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OpEdNews Op Eds    H3'ed 10/12/12

Obama vs, Romney: Jobs

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Jobs and the economy remain Americans' number one concern.  While Barack Obama and Mitt Romney have promised to create millions of jobs if they are elected President, there are stark differences between their plans.

In the first presidential debate, Romney promised, "If I'm president I will create" 12 million new jobs," the equivalent of 250,000 jobs per month for 48 months.  The Washington Post "Factchecker" observed, "In recent months, the economy has averaged about 150,000 jobs a month" Moody's analytics, in an August forecast, predicts 12 million jobs will be created by 2016, no matter who is president."

A Romney campaign policy paper, "The Romney Plan for Economic Recovery, Growth, and Jobs," contains no specific proposals for job creation but instead four assertions: (1) "Stop runaway federal spending and debt," which would obviate the need for tax increases. (2)"Reform the nation's tax code to increase growth and job creation" Reduce individual marginal income tax rates across-the-board by 20 percent, while keeping current low tax rates on dividends and capital gains." (3)"Reform entitlement programs to ensure their viability."  (4) "Make growth and cost-benefit analysis important features of regulation" Remove regulation impediments to energy production" Repeal and replace the Dodd-Frank Act and the Patient Protection and Affordable Care Act." 

Romney provides more specifics in a recent ad: "First, my energy independence policy means more than 3 million new jobs, many of them in manufacturing. My tax reform plan to lower rates for the middle class and for small business creates 7 million more. And expanding trade, cracking down on China and improving job training takes us to over 12 million new jobs."

Romney claims cutting tax rates would create 7 million jobs.  But there's a huge fiscal risk.  Reporting for NPR, John Ydstie noted, "[Romney's tax plan] would cost the Treasury almost $5 trillion in lost tax revenue over 10 years.  But Romney says it won't cost $5 trillion, because he will offset the losses from lower rates by ending deductions and closing loopholes; he has not said which ones." 

Romney contends his energy policy would create 3 million jobs.  Once again, he's vague on the specifics but said during the debate, "If I'm president, I'll double [oil and gas drilling on public land], and also get" the oil from offshore and Alaska. And I'll bring that pipeline in from Canada.  And, by the way, I like coal."  In other words, Romney would advocate a "drill baby, drill" policy that ignores public safety and environmental concerns.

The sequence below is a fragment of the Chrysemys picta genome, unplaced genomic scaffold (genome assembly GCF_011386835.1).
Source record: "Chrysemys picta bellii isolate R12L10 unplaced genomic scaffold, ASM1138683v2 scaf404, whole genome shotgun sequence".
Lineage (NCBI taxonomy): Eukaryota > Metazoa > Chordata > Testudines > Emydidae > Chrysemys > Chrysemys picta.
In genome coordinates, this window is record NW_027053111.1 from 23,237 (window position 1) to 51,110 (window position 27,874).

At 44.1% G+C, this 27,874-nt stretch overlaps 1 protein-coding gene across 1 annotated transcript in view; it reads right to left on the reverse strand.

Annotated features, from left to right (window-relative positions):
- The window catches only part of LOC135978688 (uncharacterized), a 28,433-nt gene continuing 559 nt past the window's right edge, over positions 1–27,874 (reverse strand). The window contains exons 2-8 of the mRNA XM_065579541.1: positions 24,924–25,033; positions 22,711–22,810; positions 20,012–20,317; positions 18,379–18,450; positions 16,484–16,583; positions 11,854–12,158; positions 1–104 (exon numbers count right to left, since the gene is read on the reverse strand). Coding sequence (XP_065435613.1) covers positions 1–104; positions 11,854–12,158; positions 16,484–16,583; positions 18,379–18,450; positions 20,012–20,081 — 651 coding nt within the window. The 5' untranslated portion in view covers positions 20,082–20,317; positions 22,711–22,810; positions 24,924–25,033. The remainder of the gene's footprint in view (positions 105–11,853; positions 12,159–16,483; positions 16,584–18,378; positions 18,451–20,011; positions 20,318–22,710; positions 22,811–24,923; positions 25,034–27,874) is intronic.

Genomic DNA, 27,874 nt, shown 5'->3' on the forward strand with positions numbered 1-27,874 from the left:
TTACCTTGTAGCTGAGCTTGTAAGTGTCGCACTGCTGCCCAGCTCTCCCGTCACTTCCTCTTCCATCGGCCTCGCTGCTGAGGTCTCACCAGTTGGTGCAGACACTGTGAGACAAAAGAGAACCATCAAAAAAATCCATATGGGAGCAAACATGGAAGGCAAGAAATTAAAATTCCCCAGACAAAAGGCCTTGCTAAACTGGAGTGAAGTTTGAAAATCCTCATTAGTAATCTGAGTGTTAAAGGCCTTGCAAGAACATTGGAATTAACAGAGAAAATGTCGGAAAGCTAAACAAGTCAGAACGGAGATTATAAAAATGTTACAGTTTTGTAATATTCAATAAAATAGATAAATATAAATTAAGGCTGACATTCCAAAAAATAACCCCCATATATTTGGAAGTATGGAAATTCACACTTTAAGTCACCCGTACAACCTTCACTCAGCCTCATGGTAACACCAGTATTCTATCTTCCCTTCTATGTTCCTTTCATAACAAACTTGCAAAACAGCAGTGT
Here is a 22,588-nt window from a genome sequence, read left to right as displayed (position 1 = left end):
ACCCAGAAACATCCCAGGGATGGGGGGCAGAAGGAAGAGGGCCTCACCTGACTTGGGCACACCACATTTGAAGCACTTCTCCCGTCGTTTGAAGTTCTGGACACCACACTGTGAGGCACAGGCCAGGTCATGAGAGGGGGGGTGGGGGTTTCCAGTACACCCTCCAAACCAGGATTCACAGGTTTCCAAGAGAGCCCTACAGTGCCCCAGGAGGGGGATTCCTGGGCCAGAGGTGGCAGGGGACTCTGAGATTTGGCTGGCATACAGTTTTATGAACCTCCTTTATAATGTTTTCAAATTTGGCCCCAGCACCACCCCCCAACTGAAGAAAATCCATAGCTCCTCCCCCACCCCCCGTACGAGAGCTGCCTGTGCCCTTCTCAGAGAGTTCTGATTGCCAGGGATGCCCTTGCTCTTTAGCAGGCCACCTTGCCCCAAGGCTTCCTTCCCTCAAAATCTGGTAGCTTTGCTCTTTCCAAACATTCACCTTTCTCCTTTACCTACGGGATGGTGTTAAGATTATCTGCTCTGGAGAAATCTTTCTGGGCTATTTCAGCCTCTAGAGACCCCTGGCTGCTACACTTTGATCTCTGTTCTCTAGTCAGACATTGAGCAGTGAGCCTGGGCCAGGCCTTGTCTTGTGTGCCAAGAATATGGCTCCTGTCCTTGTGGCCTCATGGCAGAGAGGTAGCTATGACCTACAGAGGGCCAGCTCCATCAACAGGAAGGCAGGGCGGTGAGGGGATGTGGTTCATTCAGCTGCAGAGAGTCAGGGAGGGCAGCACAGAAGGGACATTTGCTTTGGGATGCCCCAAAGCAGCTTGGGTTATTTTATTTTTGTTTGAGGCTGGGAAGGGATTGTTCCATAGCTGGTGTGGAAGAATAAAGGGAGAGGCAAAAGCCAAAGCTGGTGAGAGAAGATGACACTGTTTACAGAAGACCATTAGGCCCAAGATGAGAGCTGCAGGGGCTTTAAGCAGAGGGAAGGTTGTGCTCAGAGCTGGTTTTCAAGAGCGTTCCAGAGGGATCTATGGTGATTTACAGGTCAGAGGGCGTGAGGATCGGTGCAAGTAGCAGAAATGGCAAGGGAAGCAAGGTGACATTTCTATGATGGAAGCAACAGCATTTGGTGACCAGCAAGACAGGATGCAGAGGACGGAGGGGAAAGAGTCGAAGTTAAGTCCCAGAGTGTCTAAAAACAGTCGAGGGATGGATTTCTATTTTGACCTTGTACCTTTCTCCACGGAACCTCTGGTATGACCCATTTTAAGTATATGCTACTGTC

Despite Romney's assertions to the contrary, the private sector lost jobs under the Bush Administration and gained jobs under Obama.  Given the positive job news released on October 5th, the Obama Administration is net positive for jobs since January 2009.  Another way to look at this is that 7.8 million jobs were lost under Bush; Obama stopped the outflow and added 125,00 jobs.  Nonetheless, it's clear there are too many people out of work -- 12.1 million. 

In his acceptance speech at the Democratic Convention Obama highlighted his plan to create more jobs: "a million new manufacturing jobs... [and because of his green energy policy] more than 600,000 new jobs in natural gas alone."  But many of these jobs require Federal investment.

Reporting for NPR, John Ydstie noted that Obama's plan is based upon the "American Jobs Act" that the President proposed to congress September 8, 2011.  While Congress approved a one-year extension of the payroll tax holiday and unemployment benefits, Republican filibustered the primary provisions of Obama's plan: "More spending on infrastructure, a tax cut for firms that hire new workers, aid to state and local governments, and a program to rebuild schools."  It's estimated the American Jobs Act would create millions of jobs if passed.

To summarize, the Obama and Romney plans differ because of the underlying tax and environmental policies.  Obama finances his initiative by repealing those portions of the Bush-era tax cuts that apply to millionaires, a step that would raise an estimated $40 Billion to $50 Billion a year.  Obama would launch infrastructure and clean-energy initiatives to create million of jobs.  He would maintain high public-safety and environmental standards.

Romney proposes an across-the-board 20 percent tax cut that would cost the US treasury $5 Billion and hopes this will create 7 million jobs.  In addition, Romney would ignore concerns about global climate change, set aside current regulations, and support drilling in all venues.  Writing in the SAN FRANCISCO CHRONICLE, University of California professor Arthur Blaustein described the Romney plan as a reprise of the Bush-Cheney era, where: "America experienced the weakest post-recession job-creation cycle since the Great Depression, record household debt and a substantial increase in poverty. We went from the biggest national budget surplus in history to the largest budget deficit in history."

Obama wants the economy to move forward.  Romney wants to shift into reverse.

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Bob Burnett is a Berkeley writer. In a previous life he was one of the executive founders of Cisco Systems.
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